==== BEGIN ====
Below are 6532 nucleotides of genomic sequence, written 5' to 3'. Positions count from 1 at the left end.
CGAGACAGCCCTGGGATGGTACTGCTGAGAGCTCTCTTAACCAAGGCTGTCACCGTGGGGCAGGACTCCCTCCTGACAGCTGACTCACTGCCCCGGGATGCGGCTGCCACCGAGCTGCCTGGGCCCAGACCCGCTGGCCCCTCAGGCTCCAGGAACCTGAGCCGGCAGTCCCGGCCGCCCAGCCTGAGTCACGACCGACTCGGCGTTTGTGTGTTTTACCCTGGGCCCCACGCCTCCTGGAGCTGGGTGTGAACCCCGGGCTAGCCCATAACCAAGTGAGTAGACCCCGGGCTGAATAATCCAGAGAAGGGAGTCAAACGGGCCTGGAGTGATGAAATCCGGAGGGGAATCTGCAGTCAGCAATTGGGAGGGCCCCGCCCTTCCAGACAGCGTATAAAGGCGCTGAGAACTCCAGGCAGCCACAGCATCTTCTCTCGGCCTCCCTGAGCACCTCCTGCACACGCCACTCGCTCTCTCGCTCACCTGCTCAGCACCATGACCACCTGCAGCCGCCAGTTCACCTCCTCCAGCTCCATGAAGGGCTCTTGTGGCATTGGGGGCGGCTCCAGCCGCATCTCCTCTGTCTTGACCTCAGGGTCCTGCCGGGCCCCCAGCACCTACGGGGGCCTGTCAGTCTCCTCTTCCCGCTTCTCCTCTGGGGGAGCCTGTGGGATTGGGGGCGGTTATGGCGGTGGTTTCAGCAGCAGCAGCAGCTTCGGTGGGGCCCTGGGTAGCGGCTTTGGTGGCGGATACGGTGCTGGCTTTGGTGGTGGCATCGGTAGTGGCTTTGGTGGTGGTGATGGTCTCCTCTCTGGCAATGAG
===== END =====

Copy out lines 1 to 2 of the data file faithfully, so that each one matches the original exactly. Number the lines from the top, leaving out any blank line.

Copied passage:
Below are 6532 nucleotides of genomic sequence, written 5' to 3'. Positions count from 1 at the left end.
CGAGACAGCCCTGGGATGGTACTGCTGAGAGCTCTCTTAACCAAGGCTGTCACCGTGGGGCAGGACTCCCTCCTGACAGCTGACTCACTGCCCCGGGATGCGGCTGCCACCGAGCTGCCTGGGCCCAGACCCGCTGGCCCCTCAGGCTCCAGGAACCTGAGCCGGCAGTCCCGGCCGCCCAGCCTGAGTCACGACCGACTCGGCGTTTGTGTGTTTTACCCTGGGCCCCACGCCTCCTGGAGCTGGGTGTGAACCCCGGGCTAGCCCATAACCAAGTGAGTAGACCCCGGGCTGAATAATCCAGAGAAGGGAGTCAAACGGGCCTGGAGTGATGAAATCCGGAGGGGAATCTGCAGTCAGCAATTGGGAGGGCCCCGCCCTTCCAGACAGCGTATAAAGGCGCTGAGAACTCCAGGCAGCCACAGCATCTTCTCTCGGCCTCCCTGAGCACCTCCTGCACACGCCACTCGCTCTCTCGCTCACCTGCTCAGCACCATGACCACCTGCAGCCGCCAGTTCACCTCCTCCAGCTCCATGAAGGGCTCTTGTGGCATTGGGGGCGGCTCCAGCCGCATCTCCTCTGTCTTGACCTCAGGGTCCTGCCGGGCCCCCAGCACCTACGGGGGCCTGTCAGTCTCCTCTTCCCGCTTCTCCTCTGGGGGAGCCTGTGGGATTGGGGGCGGTTATGGCGGTGGTTTCAGCAGCAGCAGCAGCTTCGGTGGGGCCCTGGGTAGCGGCTTTGGTGGCGGATACGGTGCTGGCTTTGGTGGTGGCATCGGTAGTGGCTTTGGTGGTGGTGATGGTCTCCTCTCTGGCAATGAG